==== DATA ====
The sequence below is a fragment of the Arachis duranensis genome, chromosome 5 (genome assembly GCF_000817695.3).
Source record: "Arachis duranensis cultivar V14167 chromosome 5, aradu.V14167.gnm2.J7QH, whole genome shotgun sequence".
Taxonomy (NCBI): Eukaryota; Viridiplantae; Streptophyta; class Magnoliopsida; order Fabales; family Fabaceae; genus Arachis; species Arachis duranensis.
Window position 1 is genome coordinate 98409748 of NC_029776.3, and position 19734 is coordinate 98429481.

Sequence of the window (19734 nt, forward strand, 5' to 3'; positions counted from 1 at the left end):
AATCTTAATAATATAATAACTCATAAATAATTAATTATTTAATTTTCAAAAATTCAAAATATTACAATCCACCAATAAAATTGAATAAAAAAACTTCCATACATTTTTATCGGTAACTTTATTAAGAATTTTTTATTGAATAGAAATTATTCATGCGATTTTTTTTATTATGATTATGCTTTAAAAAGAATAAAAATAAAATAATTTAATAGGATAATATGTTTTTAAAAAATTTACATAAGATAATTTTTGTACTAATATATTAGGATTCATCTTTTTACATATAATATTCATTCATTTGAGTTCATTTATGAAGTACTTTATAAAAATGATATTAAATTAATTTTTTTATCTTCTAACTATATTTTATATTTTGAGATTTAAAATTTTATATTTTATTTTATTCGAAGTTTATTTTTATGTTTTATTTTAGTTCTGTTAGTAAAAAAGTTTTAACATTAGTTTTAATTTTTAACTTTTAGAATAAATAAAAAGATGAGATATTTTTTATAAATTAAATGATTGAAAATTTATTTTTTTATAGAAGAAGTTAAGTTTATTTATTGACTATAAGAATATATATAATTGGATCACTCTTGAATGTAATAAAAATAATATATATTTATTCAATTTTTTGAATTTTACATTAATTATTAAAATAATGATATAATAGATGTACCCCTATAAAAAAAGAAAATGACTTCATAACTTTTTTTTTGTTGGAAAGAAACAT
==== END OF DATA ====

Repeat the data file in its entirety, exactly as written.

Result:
The sequence below is a fragment of the Arachis duranensis genome, chromosome 5 (genome assembly GCF_000817695.3).
Source record: "Arachis duranensis cultivar V14167 chromosome 5, aradu.V14167.gnm2.J7QH, whole genome shotgun sequence".
Taxonomy (NCBI): Eukaryota; Viridiplantae; Streptophyta; class Magnoliopsida; order Fabales; family Fabaceae; genus Arachis; species Arachis duranensis.
Window position 1 is genome coordinate 98409748 of NC_029776.3, and position 19734 is coordinate 98429481.

Sequence of the window (19734 nt, forward strand, 5' to 3'; positions counted from 1 at the left end):
AATCTTAATAATATAATAACTCATAAATAATTAATTATTTAATTTTCAAAAATTCAAAATATTACAATCCACCAATAAAATTGAATAAAAAAACTTCCATACATTTTTATCGGTAACTTTATTAAGAATTTTTTATTGAATAGAAATTATTCATGCGATTTTTTTTATTATGATTATGCTTTAAAAAGAATAAAAATAAAATAATTTAATAGGATAATATGTTTTTAAAAAATTTACATAAGATAATTTTTGTACTAATATATTAGGATTCATCTTTTTACATATAATATTCATTCATTTGAGTTCATTTATGAAGTACTTTATAAAAATGATATTAAATTAATTTTTTTATCTTCTAACTATATTTTATATTTTGAGATTTAAAATTTTATATTTTATTTTATTCGAAGTTTATTTTTATGTTTTATTTTAGTTCTGTTAGTAAAAAAGTTTTAACATTAGTTTTAATTTTTAACTTTTAGAATAAATAAAAAGATGAGATATTTTTTATAAATTAAATGATTGAAAATTTATTTTTTTATAGAAGAAGTTAAGTTTATTTATTGACTATAAGAATATATATAATTGGATCACTCTTGAATGTAATAAAAATAATATATATTTATTCAATTTTTTGAATTTTACATTAATTATTAAAATAATGATATAATAGATGTACCCCTATAAAAAAAGAAAATGACTTCATAACTTTTTTTTTGTTGGAAAGAAACAT